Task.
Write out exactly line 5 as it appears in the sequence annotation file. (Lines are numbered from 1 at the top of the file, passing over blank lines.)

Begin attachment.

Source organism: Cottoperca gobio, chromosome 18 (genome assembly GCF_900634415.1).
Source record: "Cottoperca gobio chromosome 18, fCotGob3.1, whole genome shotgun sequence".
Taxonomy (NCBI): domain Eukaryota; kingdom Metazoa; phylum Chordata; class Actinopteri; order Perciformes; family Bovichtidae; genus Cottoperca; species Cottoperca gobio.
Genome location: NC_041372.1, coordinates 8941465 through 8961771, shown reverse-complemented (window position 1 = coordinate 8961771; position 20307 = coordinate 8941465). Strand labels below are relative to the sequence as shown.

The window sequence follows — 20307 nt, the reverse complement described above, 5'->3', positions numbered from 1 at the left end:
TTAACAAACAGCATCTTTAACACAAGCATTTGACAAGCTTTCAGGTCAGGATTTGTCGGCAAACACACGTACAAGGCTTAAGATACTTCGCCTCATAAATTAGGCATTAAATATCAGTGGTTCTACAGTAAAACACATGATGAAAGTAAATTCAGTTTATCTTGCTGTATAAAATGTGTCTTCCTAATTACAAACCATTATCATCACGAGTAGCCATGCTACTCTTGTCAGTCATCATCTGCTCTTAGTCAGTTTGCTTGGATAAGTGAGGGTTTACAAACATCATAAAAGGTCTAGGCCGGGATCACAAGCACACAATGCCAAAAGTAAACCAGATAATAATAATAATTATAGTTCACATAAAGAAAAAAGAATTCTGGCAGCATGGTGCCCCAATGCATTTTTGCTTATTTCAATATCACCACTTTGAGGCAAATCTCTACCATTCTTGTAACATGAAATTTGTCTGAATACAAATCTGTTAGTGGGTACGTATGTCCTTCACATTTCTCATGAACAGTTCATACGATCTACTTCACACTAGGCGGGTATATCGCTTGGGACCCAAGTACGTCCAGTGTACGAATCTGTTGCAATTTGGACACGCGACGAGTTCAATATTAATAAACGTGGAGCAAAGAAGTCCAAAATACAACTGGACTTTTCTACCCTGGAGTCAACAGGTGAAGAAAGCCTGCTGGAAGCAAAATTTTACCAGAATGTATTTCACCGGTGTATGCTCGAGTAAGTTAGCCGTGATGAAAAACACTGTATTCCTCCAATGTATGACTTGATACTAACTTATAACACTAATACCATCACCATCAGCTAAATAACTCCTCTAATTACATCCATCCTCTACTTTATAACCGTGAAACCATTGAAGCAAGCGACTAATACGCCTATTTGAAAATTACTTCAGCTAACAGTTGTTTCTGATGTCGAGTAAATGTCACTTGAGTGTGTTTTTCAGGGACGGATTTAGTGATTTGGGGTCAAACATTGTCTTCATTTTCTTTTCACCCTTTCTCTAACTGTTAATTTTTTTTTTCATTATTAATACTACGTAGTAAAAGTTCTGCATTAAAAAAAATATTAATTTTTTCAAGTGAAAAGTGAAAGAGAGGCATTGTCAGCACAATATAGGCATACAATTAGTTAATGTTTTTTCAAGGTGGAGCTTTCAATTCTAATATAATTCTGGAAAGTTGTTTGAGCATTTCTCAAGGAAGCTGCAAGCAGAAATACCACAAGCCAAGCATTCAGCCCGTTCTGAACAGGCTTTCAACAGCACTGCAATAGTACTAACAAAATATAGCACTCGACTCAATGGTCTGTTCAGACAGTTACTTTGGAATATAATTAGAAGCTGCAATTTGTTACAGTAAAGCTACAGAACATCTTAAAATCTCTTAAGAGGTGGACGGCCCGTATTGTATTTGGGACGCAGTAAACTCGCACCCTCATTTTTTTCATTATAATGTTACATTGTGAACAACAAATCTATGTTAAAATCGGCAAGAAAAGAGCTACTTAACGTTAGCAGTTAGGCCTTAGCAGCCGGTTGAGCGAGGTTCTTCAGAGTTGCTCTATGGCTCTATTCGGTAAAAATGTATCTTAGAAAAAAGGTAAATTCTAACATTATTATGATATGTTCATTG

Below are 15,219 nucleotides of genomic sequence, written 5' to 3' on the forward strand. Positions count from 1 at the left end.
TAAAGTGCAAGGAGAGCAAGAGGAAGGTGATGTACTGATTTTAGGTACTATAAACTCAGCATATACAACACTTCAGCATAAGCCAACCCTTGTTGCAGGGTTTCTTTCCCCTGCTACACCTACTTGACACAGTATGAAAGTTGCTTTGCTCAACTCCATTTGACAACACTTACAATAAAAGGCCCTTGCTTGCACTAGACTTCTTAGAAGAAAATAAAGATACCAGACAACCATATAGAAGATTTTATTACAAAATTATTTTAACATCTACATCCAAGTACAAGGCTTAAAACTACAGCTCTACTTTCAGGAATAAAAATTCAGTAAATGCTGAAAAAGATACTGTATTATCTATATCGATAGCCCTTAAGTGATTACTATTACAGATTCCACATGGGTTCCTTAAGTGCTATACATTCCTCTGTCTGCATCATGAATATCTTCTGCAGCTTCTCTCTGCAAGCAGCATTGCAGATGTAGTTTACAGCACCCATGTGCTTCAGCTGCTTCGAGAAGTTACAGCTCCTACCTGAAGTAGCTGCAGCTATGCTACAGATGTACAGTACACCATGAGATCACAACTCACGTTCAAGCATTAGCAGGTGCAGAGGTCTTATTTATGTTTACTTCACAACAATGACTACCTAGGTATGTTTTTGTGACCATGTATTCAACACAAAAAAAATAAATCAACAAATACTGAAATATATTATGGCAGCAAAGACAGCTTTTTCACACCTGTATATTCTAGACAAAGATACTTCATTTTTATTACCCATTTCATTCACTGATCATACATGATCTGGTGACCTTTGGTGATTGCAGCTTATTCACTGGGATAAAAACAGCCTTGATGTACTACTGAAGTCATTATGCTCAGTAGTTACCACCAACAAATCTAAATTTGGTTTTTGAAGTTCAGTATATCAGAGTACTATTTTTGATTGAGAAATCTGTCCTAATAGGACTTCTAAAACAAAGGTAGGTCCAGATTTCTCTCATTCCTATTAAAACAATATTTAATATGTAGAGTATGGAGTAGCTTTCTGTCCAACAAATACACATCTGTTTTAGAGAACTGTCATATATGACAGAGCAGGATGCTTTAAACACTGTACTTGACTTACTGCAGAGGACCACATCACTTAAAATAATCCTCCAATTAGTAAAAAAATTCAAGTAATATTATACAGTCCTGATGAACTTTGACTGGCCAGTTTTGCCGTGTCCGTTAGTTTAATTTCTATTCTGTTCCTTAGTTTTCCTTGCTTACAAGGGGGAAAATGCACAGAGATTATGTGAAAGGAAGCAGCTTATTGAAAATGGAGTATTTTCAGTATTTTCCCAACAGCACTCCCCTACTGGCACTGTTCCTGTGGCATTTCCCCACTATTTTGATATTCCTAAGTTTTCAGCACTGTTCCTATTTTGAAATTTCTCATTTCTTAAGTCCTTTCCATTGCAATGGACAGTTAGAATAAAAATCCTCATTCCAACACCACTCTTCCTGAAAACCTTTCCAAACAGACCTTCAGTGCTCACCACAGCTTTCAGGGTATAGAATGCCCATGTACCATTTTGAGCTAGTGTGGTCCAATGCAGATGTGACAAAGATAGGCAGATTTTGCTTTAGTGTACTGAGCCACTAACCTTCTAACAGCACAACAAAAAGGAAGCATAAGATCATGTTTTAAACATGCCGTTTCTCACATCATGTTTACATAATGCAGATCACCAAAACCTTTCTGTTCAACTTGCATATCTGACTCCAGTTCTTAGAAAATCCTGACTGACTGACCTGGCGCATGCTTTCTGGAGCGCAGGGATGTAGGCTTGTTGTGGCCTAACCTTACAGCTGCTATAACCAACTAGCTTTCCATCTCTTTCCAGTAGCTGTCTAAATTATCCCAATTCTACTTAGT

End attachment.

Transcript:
The window sequence follows — 20307 nt, the reverse complement described above, 5'->3', positions numbered from 1 at the left end: